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Romano-Celtic temple 300m south west of Keysley Farm

A Scheduled Monument in Kingston Deverill, Wiltshire

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Coordinates

Latitude: 51.1153 / 51°6'55"N

Longitude: -2.2014 / 2°12'5"W

OS Eastings: 385997.233311

OS Northings: 135131.038393

OS Grid: ST859351

Mapcode National: GBR 1WB.27Q

Mapcode Global: VH981.S7KC

Entry Name: Romano-Celtic temple 300m south west of Keysley Farm

Scheduled Date: 24 September 1999

Source: Historic England

Source ID: 1016907

English Heritage Legacy ID: 31673

County: Wiltshire

Civil Parish: Kingston Deverill

Traditional County: Wiltshire

Lieutenancy Area (Ceremonial County): Wiltshire

Church of England Parish: The Deverills and Horningsham

Church of England Diocese: Salisbury

Details

The monument includes a Romano-Celtic temple situated on Keysley Down in
undulating chalk country to the south of Monkton Deverill. The site commands
extensive views to the south and the north west.
The temple is visible on aerial photographs in the form of light soilmarks
revealing the foundations of a square structure 63m by 61m enclosing a smaller
building approximately 22m square. These are interpreted as the temple
precinct, or temenos, enclosing the inner temple chamber, or cella. The
temenos has a break to the east thought to be an entrance. An adjoining square
structure to the west is interpreted as an ancillary structure or an earlier
site of the temple. A Bronze Age spirally twisted gold torc was found
immediately south of the temple structures.
Other soilmarks in the area representing Bronze Age settlement are not
included in the scheduling, as these remains have been substantially reduced
by ploughing. However, a large bowl barrow 45m to the south east is the
subject of a separate scheduling.

MAP EXTRACT
The site of the monument is shown on the attached map extract.
It includes a 2 metre boundary around the archaeological features,
considered to be essential for the monument's support and preservation.

Source: Historic England

Reasons for Scheduling

Romano-Celtic temples were built to meet the spiritual needs of the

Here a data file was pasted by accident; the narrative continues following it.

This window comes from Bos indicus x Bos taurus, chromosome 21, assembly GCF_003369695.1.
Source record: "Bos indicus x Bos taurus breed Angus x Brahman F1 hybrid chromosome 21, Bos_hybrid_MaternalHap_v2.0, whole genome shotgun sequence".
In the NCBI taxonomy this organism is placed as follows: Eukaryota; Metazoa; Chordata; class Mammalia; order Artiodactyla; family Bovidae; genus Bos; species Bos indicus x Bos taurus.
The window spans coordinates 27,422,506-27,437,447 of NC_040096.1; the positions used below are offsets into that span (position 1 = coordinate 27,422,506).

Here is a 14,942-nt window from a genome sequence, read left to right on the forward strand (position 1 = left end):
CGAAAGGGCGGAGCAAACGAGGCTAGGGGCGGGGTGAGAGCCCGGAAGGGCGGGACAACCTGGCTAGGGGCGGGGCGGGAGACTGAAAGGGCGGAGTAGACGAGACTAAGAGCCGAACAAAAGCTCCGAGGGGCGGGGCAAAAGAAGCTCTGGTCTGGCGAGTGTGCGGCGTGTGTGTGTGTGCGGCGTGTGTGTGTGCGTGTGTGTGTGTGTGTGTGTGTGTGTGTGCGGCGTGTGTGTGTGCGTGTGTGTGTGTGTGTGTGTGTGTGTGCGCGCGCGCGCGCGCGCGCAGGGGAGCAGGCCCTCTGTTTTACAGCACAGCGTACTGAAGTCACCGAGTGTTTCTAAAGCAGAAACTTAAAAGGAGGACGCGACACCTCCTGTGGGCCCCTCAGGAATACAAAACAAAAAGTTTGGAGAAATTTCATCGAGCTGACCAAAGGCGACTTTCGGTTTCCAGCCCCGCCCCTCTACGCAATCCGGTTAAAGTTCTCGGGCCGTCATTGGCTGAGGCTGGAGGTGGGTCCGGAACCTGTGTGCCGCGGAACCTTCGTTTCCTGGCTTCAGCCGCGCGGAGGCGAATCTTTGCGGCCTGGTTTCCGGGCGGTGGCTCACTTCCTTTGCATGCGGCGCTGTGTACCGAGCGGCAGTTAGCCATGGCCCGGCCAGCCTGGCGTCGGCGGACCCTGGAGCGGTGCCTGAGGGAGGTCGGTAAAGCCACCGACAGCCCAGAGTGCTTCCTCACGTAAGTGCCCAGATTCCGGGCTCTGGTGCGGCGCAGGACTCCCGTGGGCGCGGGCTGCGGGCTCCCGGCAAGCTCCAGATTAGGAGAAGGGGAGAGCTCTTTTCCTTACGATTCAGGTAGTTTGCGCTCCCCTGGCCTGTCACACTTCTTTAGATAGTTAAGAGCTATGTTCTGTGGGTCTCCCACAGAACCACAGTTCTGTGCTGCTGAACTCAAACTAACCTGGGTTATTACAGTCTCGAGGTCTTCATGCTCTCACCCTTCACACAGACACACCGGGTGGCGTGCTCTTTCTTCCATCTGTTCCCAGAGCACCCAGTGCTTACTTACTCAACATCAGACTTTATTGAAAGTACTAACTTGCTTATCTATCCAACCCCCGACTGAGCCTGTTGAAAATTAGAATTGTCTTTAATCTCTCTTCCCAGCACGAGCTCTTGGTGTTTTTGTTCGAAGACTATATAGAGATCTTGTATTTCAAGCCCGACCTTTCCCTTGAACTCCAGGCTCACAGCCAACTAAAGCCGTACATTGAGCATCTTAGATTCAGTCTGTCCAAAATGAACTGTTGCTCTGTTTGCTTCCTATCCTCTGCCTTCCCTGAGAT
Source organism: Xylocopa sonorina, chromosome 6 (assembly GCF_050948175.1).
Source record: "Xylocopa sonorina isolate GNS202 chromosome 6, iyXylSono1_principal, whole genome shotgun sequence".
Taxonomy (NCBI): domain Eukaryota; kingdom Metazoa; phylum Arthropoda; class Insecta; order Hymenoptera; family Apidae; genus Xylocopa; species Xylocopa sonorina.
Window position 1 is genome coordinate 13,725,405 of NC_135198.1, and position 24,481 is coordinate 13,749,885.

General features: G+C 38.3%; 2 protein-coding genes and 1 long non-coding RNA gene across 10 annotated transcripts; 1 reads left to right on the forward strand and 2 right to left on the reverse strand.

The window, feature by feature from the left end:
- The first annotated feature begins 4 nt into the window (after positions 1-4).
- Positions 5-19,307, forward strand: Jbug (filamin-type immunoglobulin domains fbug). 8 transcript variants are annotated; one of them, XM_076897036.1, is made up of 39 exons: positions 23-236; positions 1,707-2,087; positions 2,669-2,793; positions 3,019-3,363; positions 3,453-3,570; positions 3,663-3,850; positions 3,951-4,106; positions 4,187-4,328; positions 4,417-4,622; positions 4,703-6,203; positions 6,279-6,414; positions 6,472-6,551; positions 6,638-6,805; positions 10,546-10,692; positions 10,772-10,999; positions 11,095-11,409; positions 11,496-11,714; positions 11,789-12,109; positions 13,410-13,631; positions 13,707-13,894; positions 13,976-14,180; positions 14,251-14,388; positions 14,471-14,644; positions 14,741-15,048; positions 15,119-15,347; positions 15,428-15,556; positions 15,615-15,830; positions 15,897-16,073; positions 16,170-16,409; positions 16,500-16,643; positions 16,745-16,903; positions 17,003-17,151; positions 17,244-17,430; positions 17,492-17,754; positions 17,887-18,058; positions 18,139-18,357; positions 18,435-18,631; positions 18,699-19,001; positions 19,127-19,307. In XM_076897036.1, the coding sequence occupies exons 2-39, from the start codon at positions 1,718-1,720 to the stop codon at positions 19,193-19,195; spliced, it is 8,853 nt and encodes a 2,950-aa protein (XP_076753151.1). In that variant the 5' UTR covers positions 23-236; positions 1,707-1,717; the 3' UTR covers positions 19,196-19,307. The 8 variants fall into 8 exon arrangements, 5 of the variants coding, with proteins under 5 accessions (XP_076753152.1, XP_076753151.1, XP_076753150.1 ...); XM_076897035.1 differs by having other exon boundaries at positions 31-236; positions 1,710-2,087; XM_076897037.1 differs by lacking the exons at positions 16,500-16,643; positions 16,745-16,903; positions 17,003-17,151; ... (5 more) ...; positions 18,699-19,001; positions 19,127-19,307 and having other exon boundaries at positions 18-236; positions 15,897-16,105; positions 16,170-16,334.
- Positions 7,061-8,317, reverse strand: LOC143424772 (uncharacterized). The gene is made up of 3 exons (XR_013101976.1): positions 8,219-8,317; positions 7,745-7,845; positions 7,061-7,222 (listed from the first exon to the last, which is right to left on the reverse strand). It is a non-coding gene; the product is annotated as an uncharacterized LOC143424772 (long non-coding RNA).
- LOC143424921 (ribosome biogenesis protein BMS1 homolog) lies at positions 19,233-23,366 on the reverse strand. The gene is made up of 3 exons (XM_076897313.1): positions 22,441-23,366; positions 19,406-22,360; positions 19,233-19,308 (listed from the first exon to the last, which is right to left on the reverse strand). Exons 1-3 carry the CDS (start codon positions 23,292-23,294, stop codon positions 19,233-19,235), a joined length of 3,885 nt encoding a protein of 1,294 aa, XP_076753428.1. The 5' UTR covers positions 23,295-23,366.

communities they served by venerating the god or spirit considered to dwell in
a particular place. The temple building was regarded as the treasure house of
its deity and priests rather than as a congregational building and any
religious activities, including private worship, communal gatherings,
sanctuary and healing, took place outside.
Romano-Celtic temples included the temple building and a surrounding sacred
precinct or temenos which could be square, circular, rectangular or polygonal
in ground plan. The temple building invariably faced due east and was the
focus of the site, although it did not necessarily occupy the central position
in the temenos. It comprised a cella, or inner temple chamber, an ambulatory
or walkway around the cella, and sometimes annexes or antechambers. The
buildings were constructed of a variety of materials, including stone, cob and
timber, and walls were often plastered and painted both internally and
externally. Some temenoi enclosed other buildings, often substantial and built
in materials and styles similar to those of the temple; these are generally
interpreted as priests' houses, shops or guest houses.
Romano-Celtic temples were built and used throughout the Roman period from the
mid first century AD to the late fourth/early fifth century AD, with
individual examples being used for relatively long periods of time. They were
widespread throughout southern and eastern England, although there are no
examples in the far south west and they are rare nationally with only about
150 sites recorded in England. In view of their rarity and their importance in
contributing to the complete picture of Roman religious practice, including
its continuity from Iron Age practice, all Romano-Celtic temples with
surviving archaeological potential are considered to be of national
importance.

Aerial photographs of soilmarks 300m south west of Keysley Farm clearly show
the foundations of a Romano-Celtic temple surviving below the ploughline. It
will have considerable archaeological potential providing an insight into
Roman religious practice in this area. A Bronze Age barrow and a gold torc
found in the vicinity suggests that this site had special significance for
many centuries before Roman occupation.

Source: Historic England

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